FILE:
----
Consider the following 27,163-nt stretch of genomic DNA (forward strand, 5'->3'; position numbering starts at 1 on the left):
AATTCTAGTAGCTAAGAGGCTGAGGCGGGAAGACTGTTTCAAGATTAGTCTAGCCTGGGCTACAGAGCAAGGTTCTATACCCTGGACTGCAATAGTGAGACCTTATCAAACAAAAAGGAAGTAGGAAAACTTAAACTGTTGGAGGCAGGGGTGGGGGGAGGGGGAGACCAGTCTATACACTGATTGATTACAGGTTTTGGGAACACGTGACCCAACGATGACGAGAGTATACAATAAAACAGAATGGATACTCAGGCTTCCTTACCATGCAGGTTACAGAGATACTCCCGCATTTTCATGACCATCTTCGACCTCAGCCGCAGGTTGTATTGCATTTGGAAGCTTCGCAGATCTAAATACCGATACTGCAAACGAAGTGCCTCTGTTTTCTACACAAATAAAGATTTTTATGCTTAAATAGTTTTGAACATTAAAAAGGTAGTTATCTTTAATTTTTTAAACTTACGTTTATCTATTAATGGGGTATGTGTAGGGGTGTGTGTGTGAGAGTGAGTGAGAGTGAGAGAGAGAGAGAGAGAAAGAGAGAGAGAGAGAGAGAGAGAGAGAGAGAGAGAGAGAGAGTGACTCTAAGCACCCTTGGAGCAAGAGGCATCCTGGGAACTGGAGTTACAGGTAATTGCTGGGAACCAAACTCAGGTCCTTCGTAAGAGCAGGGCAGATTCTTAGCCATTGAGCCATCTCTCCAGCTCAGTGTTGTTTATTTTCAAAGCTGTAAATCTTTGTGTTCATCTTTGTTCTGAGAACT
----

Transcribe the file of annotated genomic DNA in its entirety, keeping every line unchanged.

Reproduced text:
Consider the following 27,163-nt stretch of genomic DNA (forward strand, 5'->3'; position numbering starts at 1 on the left):
AATTCTAGTAGCTAAGAGGCTGAGGCGGGAAGACTGTTTCAAGATTAGTCTAGCCTGGGCTACAGAGCAAGGTTCTATACCCTGGACTGCAATAGTGAGACCTTATCAAACAAAAAGGAAGTAGGAAAACTTAAACTGTTGGAGGCAGGGGTGGGGGGAGGGGGAGACCAGTCTATACACTGATTGATTACAGGTTTTGGGAACACGTGACCCAACGATGACGAGAGTATACAATAAAACAGAATGGATACTCAGGCTTCCTTACCATGCAGGTTACAGAGATACTCCCGCATTTTCATGACCATCTTCGACCTCAGCCGCAGGTTGTATTGCATTTGGAAGCTTCGCAGATCTAAATACCGATACTGCAAACGAAGTGCCTCTGTTTTCTACACAAATAAAGATTTTTATGCTTAAATAGTTTTGAACATTAAAAAGGTAGTTATCTTTAATTTTTTAAACTTACGTTTATCTATTAATGGGGTATGTGTAGGGGTGTGTGTGTGAGAGTGAGTGAGAGTGAGAGAGAGAGAGAGAGAAAGAGAGAGAGAGAGAGAGAGAGAGAGAGAGAGAGAGAGAGAGTGACTCTAAGCACCCTTGGAGCAAGAGGCATCCTGGGAACTGGAGTTACAGGTAATTGCTGGGAACCAAACTCAGGTCCTTCGTAAGAGCAGGGCAGATTCTTAGCCATTGAGCCATCTCTCCAGCTCAGTGTTGTTTATTTTCAAAGCTGTAAATCTTTGTGTTCATCTTTGTTCTGAGAACT